The New Brownies’ Book, written by Dr. Karida Brown and Charly Palmer, is an ode to Black culture, accomplishments, and artistry. Labeled as a “A Love Letter to Black Families,” The New Brownies’ Book covers a wide range of topics, including family ties, real life heroes, and facing mortality. The book is an homage to its twentieth century predecessor, The Brownies Book: A Monthly Magazine for Children of the Sun.
The Brownies’ Book: A Monthly Magazine for Children of the Sun
The Brownies’ Book: A Monthly Magazine for Children of the Sun, was first issued in 1920 and co-founded by Augustus Granville Dill and W.E.B. Du Bois. The periodical aimed to teach children from age six to sixteen the following:
- The beauty of being a person of color
- Societal contributions from people of color
- Current societal issues
- Literary and artistic happiness
The New Brownies’ Book: A Love Letter to Black Families
The New Brownies’ Book is a montage of poetry, articles, fictional short stories, and brief memoirs. Photos from the 1920’s The Brownies’ Book and dozens of original, thought-provoking artworks (acrylic and mixed media) are scattered within the pages. There are ten chapters to the Brownie book and each section captures a different facet of Black culture. Six of these chapters intrigued me the most.
The first chapter, “Family Ties,” is filled with children’s stories. There are also anecdotes about lost fathers, and poems detailing a parent’s devotion to their children. “Family Ties” gives prominence to our mothers, fathers, siblings, grandparents, and others who raised us with love.
The second chapter includes my favorite article, “A Love Letter for You,” by Halima Taha. The letter is from a mother to her daughter, emphasizing the importance of maintaining strength through adversity and being true to oneself. It speaks not only to women of color but to women in general. It is a reminder that in spite of the perils in our journey to adulthood, our essence and who we are at our core can never be fractured. We are free to be whomever we choose and allow the humdrum noise of naysayers to whittle down to no more than incoherent whispers.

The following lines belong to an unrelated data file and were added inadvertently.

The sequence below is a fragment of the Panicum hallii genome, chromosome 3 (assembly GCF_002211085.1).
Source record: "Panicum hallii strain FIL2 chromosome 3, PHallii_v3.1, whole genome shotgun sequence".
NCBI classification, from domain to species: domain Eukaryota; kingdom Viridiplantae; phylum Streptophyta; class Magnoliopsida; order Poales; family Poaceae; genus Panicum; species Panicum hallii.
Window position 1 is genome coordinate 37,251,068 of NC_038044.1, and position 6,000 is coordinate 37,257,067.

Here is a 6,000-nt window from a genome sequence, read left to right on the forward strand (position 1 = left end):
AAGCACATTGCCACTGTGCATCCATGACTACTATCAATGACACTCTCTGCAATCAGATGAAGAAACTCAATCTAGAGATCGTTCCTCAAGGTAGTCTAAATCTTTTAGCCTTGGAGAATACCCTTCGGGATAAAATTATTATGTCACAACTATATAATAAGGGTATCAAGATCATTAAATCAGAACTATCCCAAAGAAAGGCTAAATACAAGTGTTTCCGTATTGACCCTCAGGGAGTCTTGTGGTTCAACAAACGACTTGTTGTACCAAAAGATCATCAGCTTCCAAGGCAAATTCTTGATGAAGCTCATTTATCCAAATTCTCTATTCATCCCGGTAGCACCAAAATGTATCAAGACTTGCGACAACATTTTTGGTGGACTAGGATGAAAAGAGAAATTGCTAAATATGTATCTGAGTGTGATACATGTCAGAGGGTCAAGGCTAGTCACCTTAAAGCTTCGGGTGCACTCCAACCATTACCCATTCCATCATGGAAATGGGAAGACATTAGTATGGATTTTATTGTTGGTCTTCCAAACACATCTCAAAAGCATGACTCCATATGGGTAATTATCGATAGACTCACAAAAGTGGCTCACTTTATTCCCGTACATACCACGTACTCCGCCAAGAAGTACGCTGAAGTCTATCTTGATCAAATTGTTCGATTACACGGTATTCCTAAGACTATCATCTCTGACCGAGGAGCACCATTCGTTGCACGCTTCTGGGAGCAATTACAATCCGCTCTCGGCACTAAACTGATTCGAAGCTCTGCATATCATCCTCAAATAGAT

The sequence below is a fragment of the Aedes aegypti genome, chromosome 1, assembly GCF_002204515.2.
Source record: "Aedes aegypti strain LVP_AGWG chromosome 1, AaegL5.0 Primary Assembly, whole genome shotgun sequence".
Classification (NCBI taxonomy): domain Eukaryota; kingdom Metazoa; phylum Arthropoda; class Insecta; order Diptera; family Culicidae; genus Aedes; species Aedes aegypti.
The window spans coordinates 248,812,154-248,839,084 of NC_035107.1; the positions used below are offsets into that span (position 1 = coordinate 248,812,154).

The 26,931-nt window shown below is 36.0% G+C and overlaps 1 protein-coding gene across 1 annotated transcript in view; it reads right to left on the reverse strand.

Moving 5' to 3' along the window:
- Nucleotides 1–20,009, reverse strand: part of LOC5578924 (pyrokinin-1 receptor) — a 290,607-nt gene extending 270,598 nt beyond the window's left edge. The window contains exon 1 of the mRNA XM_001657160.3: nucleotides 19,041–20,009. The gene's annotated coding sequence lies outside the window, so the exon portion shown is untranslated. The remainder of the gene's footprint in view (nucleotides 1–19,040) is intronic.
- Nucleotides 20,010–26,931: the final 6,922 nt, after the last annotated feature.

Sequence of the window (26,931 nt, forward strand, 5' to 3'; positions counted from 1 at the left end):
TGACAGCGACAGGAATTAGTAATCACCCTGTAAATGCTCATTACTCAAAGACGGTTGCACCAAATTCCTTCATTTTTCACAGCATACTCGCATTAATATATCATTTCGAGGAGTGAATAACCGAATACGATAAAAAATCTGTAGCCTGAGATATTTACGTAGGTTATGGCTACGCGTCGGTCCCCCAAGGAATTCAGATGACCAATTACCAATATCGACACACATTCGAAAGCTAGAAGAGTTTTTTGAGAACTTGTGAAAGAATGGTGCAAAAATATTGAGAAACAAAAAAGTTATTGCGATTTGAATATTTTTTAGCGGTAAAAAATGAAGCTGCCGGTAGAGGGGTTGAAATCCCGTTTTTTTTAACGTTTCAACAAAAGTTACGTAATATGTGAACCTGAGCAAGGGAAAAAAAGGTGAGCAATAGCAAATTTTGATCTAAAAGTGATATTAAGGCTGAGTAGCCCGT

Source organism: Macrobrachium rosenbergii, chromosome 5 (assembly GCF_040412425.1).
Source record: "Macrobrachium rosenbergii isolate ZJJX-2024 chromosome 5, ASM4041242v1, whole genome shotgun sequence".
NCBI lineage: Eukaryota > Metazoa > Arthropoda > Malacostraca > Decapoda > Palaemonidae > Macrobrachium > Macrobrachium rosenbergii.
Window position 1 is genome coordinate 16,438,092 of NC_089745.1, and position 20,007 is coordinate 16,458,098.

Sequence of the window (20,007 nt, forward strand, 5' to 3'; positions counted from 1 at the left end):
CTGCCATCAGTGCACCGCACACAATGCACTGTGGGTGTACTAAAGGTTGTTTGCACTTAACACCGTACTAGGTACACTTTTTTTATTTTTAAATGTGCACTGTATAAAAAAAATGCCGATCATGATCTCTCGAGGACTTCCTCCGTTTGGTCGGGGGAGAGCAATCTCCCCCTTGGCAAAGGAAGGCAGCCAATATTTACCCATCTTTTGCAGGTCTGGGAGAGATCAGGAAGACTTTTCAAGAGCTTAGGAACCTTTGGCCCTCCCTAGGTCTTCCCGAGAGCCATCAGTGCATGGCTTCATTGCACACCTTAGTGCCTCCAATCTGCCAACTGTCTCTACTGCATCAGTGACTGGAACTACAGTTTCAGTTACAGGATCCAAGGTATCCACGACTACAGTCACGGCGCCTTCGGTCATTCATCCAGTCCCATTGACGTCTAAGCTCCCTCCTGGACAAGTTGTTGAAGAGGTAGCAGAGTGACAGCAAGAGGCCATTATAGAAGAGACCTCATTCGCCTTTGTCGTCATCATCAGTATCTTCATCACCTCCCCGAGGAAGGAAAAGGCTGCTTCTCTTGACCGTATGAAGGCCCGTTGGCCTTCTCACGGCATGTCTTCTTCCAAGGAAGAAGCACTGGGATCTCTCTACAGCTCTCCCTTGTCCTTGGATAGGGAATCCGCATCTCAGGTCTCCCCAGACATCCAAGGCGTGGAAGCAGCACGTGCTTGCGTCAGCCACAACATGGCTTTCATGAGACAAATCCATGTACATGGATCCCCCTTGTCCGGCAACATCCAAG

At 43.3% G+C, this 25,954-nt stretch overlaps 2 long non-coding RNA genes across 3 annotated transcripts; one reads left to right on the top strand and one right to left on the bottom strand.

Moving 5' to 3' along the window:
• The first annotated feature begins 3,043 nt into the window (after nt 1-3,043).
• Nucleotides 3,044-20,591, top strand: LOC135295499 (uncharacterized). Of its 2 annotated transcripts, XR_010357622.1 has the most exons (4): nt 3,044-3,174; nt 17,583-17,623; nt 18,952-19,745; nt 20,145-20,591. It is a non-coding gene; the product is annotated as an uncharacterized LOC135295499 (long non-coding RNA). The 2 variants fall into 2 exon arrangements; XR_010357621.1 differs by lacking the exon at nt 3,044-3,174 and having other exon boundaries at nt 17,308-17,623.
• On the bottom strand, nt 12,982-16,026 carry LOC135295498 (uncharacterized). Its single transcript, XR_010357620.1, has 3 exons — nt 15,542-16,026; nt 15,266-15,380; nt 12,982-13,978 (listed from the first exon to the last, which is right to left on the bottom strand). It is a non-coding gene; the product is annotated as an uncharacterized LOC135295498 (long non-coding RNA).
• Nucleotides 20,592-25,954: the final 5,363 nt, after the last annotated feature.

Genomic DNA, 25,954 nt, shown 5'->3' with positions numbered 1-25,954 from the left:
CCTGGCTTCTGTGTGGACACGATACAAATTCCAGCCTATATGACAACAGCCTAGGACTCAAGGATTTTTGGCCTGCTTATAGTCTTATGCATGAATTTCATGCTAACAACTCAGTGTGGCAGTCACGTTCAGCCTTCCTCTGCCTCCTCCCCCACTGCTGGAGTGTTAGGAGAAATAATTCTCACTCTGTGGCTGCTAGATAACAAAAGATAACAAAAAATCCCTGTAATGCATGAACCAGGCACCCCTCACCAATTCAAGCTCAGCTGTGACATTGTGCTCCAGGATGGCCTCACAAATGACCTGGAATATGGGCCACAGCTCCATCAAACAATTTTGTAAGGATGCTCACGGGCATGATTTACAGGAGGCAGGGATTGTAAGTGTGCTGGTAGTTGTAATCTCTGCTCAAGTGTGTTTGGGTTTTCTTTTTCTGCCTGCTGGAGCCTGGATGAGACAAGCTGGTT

Poetry fans will enjoy the chapter dedicated to Langston Hughes’ early work. Before Hughes’s poems revealed the hardship of the Black working class, he composed poetry about nature, springtime happiness, the awe of autumn leaves and whimsical fairies. His plays and travel articles are also expressed.
“School Daze” is a chapter that highlights the benefits of education, with a nod to the author’s alma mater, Fisk University, a Historically Black College and University (HBCU). The author explains the background behind the HBCUs and points to several famous alumni that have attended them: Oprah Winfrey, Spike Lee, and Chadwick Boseman (Black Panther) to name a few. Several articles detail Fisk University’s history and how its alumni have graduated to scientists, activists, etc. Current Fisk students explain life at the college and their aspirations to carry on the Fisk legacy.
“She’Roes” is a chapter thanking women of color for their positive contributions to people of color through art, science, politics, literature, and sports. Their images are sketches with mini bios that feature each of their life achievements.
The New Brownies’ Book is a peek into a culture that pushes beyond Black stereotypes. It reminds us of their struggles and celebrates their successes all while magnifying their creative artistry. As a woman of color, I appreciated the fact that a periodical from over a hundred years ago was created to showcase our talents as a people and to emphasize to our children that in the face of strong oppression, we will persevere.
I recommend The New Brownies’ Book for anyone looking to peek inside a culture that continues to rise, despite all the racism from a century ago which sadly persist today. Its lessons and education about Black culture and excellence, intended originally for children, will apply to adults as well, regardless of race, color, or creed.
The New Brownies’ Book: A Love Letter to Black Families retails for $40 and is available at your local bookstores or on Amazon.